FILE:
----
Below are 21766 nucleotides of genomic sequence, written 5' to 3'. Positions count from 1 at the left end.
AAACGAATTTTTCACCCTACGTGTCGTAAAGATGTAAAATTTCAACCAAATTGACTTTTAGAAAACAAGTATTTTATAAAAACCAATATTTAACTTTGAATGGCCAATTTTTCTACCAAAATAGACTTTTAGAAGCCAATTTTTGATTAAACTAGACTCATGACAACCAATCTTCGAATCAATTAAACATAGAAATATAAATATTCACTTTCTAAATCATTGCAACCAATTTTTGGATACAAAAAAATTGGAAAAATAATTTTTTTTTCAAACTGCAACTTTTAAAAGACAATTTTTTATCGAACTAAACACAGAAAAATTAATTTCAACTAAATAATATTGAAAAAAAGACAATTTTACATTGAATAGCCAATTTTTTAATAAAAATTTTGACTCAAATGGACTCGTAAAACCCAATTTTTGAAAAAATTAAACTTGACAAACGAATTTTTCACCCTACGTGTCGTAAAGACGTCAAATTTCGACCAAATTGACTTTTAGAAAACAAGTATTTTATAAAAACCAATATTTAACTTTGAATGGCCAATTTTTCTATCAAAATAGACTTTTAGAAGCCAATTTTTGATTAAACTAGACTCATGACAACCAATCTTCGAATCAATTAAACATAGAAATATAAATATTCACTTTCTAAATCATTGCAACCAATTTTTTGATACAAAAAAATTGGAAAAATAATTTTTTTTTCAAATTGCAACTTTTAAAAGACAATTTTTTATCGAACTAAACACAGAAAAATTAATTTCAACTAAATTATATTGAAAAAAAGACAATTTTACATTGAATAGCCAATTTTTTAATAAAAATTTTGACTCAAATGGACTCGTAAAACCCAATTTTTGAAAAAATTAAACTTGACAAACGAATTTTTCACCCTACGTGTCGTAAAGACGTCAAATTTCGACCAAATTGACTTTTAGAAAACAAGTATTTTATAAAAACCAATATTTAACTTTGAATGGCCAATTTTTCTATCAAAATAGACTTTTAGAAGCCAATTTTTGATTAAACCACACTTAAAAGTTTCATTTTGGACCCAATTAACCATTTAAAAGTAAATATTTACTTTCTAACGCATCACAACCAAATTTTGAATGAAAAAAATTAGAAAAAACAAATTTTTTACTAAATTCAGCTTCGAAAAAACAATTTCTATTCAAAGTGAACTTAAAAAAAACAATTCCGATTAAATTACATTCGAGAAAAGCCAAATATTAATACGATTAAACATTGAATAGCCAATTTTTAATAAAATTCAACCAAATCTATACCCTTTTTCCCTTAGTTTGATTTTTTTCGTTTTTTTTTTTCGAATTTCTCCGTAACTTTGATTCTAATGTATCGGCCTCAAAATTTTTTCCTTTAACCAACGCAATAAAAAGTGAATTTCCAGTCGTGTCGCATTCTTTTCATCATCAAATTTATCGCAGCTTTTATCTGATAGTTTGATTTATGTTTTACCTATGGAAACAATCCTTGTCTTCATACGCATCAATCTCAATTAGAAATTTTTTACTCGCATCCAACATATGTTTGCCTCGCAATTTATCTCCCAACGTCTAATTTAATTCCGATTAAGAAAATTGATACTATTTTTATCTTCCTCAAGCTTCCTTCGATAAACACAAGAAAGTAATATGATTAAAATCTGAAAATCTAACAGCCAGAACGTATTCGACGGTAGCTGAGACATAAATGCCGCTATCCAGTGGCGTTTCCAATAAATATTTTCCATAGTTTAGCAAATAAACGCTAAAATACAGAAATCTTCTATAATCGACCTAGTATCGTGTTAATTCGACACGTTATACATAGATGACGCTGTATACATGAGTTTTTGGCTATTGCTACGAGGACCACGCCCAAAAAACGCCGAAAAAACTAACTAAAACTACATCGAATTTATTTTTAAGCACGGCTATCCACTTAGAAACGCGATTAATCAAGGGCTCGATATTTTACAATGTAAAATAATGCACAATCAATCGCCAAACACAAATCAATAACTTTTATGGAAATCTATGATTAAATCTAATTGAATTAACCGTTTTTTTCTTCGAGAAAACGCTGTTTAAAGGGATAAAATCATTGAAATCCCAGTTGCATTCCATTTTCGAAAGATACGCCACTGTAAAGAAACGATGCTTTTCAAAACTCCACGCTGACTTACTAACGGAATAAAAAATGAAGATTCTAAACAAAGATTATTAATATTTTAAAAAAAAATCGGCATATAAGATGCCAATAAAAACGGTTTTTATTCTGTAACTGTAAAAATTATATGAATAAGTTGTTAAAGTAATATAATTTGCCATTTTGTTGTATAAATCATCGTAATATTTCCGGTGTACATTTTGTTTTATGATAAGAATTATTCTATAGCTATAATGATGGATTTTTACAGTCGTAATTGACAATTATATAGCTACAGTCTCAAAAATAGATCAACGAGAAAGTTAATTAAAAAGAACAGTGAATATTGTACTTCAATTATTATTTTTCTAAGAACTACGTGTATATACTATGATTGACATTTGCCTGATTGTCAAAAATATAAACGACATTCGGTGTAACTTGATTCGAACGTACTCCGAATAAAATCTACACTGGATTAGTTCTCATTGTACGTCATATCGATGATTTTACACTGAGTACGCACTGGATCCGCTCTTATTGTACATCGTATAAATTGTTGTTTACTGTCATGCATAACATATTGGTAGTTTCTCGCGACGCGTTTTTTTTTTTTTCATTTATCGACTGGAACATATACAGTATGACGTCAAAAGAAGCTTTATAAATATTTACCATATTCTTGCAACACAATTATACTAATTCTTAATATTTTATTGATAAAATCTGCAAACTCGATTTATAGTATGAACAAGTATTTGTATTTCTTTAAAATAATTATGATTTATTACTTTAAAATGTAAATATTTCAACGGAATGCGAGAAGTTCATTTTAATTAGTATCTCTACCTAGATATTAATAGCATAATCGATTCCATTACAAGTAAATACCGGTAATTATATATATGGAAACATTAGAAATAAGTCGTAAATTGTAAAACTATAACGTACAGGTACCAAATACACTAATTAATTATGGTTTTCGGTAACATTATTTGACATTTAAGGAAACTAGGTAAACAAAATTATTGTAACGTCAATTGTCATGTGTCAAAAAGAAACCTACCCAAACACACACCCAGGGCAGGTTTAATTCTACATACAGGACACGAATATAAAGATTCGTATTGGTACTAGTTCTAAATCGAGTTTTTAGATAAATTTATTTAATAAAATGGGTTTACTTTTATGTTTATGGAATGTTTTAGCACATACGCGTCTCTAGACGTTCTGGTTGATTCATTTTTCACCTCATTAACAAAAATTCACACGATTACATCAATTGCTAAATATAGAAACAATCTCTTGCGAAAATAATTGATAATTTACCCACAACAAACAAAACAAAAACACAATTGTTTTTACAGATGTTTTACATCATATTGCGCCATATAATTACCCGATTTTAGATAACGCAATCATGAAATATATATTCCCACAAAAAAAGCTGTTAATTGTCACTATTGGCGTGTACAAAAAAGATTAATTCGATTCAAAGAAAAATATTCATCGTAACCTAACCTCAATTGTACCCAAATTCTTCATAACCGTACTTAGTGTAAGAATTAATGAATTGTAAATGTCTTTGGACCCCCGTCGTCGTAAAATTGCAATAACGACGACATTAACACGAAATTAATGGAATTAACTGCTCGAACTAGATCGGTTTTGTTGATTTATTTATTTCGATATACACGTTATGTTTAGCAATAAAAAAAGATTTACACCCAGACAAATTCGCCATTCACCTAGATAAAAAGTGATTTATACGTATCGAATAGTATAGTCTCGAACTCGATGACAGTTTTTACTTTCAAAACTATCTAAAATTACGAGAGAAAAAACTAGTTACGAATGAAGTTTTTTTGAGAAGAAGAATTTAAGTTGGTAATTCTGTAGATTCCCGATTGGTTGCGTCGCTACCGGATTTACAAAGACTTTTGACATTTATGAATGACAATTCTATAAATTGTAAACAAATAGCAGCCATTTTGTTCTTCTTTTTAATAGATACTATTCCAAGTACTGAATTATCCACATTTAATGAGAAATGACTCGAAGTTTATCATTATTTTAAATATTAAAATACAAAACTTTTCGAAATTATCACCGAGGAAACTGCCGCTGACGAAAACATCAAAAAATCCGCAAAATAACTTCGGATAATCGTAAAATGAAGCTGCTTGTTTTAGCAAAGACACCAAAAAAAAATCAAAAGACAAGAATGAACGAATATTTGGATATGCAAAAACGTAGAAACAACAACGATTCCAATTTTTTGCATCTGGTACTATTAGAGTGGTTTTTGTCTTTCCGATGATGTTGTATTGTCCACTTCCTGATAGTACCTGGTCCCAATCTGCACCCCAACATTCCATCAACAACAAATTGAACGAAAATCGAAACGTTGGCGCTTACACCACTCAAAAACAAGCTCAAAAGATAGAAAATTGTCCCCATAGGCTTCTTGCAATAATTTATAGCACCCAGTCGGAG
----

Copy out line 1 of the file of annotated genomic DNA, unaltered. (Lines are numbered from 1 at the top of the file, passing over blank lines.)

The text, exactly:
Below are 21766 nucleotides of genomic sequence, written 5' to 3'. Positions count from 1 at the left end.